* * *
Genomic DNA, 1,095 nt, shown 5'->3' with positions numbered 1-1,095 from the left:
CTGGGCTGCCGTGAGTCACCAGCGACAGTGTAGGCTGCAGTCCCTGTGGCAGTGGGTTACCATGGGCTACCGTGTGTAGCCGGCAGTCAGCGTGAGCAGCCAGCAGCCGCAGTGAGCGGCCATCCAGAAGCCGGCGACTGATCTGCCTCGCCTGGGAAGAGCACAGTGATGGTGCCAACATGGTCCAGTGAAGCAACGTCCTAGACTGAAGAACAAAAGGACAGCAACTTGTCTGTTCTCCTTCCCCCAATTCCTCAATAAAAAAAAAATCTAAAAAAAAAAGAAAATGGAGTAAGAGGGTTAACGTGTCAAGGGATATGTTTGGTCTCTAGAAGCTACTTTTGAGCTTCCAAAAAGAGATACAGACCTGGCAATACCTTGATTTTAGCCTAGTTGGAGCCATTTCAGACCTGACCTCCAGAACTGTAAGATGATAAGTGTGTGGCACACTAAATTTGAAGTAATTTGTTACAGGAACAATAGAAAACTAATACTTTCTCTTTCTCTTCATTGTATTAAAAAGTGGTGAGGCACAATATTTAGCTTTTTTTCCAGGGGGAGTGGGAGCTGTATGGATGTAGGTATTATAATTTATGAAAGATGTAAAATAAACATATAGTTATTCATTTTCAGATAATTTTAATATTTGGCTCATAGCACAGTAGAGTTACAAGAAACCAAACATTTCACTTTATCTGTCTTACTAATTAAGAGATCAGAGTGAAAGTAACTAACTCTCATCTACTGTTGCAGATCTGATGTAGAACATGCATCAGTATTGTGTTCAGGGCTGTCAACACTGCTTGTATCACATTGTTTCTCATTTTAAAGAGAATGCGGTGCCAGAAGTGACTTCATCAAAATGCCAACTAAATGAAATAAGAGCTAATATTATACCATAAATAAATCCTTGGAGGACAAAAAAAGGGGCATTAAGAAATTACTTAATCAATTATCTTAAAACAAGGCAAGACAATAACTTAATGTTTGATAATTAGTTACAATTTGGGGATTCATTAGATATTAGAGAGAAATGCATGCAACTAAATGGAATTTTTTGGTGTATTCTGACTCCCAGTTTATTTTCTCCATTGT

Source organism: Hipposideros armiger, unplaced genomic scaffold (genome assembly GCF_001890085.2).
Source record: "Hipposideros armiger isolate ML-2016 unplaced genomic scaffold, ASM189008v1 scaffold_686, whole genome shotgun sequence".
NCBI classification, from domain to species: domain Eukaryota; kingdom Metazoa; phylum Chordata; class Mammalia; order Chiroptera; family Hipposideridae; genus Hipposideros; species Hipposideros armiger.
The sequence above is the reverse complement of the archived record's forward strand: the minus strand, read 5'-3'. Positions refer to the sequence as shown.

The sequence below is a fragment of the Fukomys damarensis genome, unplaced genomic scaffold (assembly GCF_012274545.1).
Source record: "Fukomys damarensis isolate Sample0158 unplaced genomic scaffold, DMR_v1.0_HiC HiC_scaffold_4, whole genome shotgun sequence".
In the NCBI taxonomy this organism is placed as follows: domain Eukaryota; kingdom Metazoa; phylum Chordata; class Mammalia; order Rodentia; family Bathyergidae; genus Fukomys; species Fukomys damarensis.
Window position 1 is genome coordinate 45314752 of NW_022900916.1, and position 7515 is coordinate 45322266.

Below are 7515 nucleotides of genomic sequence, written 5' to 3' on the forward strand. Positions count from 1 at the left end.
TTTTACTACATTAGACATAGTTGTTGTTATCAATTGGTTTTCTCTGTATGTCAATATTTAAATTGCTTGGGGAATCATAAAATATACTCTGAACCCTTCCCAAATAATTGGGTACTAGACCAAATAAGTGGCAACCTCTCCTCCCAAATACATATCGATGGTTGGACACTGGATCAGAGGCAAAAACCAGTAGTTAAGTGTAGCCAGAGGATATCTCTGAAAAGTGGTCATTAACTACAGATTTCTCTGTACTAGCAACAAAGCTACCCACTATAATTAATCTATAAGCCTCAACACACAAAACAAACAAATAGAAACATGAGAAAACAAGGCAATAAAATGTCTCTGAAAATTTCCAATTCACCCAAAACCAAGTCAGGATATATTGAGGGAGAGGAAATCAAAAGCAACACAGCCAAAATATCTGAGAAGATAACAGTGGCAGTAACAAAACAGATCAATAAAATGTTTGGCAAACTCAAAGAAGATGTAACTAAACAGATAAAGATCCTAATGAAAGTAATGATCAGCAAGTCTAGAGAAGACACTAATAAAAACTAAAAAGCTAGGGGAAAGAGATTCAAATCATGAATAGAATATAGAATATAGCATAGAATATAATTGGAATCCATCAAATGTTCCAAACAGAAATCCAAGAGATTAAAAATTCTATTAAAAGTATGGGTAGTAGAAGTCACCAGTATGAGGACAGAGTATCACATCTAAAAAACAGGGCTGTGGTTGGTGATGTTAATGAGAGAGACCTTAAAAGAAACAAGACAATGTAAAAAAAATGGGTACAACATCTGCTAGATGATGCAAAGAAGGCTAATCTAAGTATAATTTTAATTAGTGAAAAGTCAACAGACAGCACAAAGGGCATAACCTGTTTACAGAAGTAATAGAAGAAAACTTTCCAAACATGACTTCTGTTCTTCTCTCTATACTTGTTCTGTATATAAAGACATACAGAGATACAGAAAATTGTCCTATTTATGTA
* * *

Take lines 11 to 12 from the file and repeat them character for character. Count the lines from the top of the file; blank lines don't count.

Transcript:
Below are 7515 nucleotides of genomic sequence, written 5' to 3' on the forward strand. Positions count from 1 at the left end.
TTTTACTACATTAGACATAGTTGTTGTTATCAATTGGTTTTCTCTGTATGTCAATATTTAAATTGCTTGGGGAATCATAAAATATACTCTGAACCCTTCCCAAATAATTGGGTACTAGACCAAATAAGTGGCAACCTCTCCTCCCAAATACATATCGATGGTTGGACACTGGATCAGAGGCAAAAACCAGTAGTTAAGTGTAGCCAGAGGATATCTCTGAAAAGTGGTCATTAACTACAGATTTCTCTGTACTAGCAACAAAGCTACCCACTATAATTAATCTATAAGCCTCAACACACAAAACAAACAAATAGAAACATGAGAAAACAAGGCAATAAAATGTCTCTGAAAATTTCCAATTCACCCAAAACCAAGTCAGGATATATTGAGGGAGAGGAAATCAAAAGCAACACAGCCAAAATATCTGAGAAGATAACAGTGGCAGTAACAAAACAGATCAATAAAATGTTTGGCAAACTCAAAGAAGATGTAACTAAACAGATAAAGATCCTAATGAAAGTAATGATCAGCAAGTCTAGAGAAGACACTAATAAAAACTAAAAAGCTAGGGGAAAGAGATTCAAATCATGAATAGAATATAGAATATAGCATAGAATATAATTGGAATCCATCAAATGTTCCAAACAGAAATCCAAGAGATTAAAAATTCTATTAAAAGTATGGGTAGTAGAAGTCACCAGTATGAGGACAGAGTATCACATCTAAAAAACAGGGCTGTGGTTGGTGATGTTAATGAGAGAGACCTTAAAAGAAACAAGACAATGTAAAAAAAATGGGTACAACATCTGCTAGATGATGCAAAGAAGGCTAATCTAAGTATAATTTTAATTAGTGAAAAGTCAACAGACAGCACAAAGGGCATAACCTGTTTACAGAAGTAATAGAAGAAAACTTTCCAAACATGACTTCTGTTCTTCTCTCTATACTTGTTCTGTATATAAAGACATACAGAGATACAGAAAATTGTCCTATTTATGTA